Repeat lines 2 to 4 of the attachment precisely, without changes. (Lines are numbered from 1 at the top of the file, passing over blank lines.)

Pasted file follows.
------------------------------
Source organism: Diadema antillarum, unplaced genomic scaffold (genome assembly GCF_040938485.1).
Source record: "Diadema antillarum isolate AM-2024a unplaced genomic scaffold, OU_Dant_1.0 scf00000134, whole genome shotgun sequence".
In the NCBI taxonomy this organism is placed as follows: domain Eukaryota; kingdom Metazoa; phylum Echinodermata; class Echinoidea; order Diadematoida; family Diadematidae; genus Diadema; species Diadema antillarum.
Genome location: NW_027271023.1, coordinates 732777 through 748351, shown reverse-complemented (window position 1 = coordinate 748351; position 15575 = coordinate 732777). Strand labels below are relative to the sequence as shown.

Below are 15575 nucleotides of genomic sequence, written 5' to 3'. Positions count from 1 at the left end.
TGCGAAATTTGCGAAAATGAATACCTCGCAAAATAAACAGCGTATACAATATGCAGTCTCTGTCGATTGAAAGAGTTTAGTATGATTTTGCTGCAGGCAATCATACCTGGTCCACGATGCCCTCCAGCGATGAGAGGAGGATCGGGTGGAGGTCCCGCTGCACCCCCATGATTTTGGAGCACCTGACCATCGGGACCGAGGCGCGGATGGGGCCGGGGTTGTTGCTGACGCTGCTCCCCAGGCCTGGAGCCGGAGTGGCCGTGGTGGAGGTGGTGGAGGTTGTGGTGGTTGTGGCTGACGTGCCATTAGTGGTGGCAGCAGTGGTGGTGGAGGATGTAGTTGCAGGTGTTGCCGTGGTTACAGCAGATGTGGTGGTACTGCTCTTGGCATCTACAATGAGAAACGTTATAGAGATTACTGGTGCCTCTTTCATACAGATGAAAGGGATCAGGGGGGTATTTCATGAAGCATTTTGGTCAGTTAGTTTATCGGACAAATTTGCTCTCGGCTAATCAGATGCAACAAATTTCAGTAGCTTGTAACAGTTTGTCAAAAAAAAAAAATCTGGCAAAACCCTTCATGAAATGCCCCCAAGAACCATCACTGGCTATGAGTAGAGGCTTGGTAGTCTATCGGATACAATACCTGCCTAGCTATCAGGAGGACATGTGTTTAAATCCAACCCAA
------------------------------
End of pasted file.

Source record: "Diadema antillarum isolate AM-2024a unplaced genomic scaffold, OU_Dant_1.0 scf00000134, whole genome shotgun sequence".
In the NCBI taxonomy this organism is placed as follows: domain Eukaryota; kingdom Metazoa; phylum Echinodermata; class Echinoidea; order Diadematoida; family Diadematidae; genus Diadema; species Diadema antillarum.
Genome location: NW_027271023.1, coordinates 732777 through 748351, shown reverse-complemented (window position 1 = coordinate 748351; position 15575 = coordinate 732777). Strand labels below are relative to the sequence as shown.